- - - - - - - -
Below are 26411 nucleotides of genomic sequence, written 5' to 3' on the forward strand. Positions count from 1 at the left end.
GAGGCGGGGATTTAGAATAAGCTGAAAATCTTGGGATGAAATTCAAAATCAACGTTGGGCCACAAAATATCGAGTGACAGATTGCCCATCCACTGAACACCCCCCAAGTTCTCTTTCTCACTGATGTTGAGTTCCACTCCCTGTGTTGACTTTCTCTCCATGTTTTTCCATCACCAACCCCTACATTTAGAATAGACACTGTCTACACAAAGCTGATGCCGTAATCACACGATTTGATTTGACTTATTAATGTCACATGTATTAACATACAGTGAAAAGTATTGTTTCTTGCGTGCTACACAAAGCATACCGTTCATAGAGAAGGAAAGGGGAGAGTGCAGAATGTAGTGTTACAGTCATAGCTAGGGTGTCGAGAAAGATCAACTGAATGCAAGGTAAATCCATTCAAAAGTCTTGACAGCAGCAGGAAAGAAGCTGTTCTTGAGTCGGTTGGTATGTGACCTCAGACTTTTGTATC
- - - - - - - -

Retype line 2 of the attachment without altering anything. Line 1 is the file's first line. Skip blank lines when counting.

GAGGCGGGGATTTAGAATAAGCTGAAAATCTTGGGATGAAATTCAAAATCAACGTTGGGCCACAAAATATCGAGTGACAGATTGCCCATCCACTGAACACCCCCCAAGTTCTCTTTCTCACTGATGTTGAGTTCCACTCCCTGTGTTGACTTTCTCTCCATGTTTTTCCATCACCAACCCCTACATTTAGAATAGACACTGTCTACACAAAGCTGATGCCGTAATCACACGATTTGATTTGACTTATTAATGTCACATGTATTAACATACAGTGAAAAGTATTGTTTCTTGCGTGCTACACAAAGCATACCGTTCATAGAGAAGGAAAGGGGAGAGTGCAGAATGTAGTGTTACAGTCATAGCTAGGGTGTCGAGAAAGATCAACTGAATGCAAGGTAAATCCATTCAAAAGTCTTGACAGCAGCAGGAAAGAAGCTGTTCTTGAGTCGGTTGGTATGTGACCTCAGACTTTTGTATC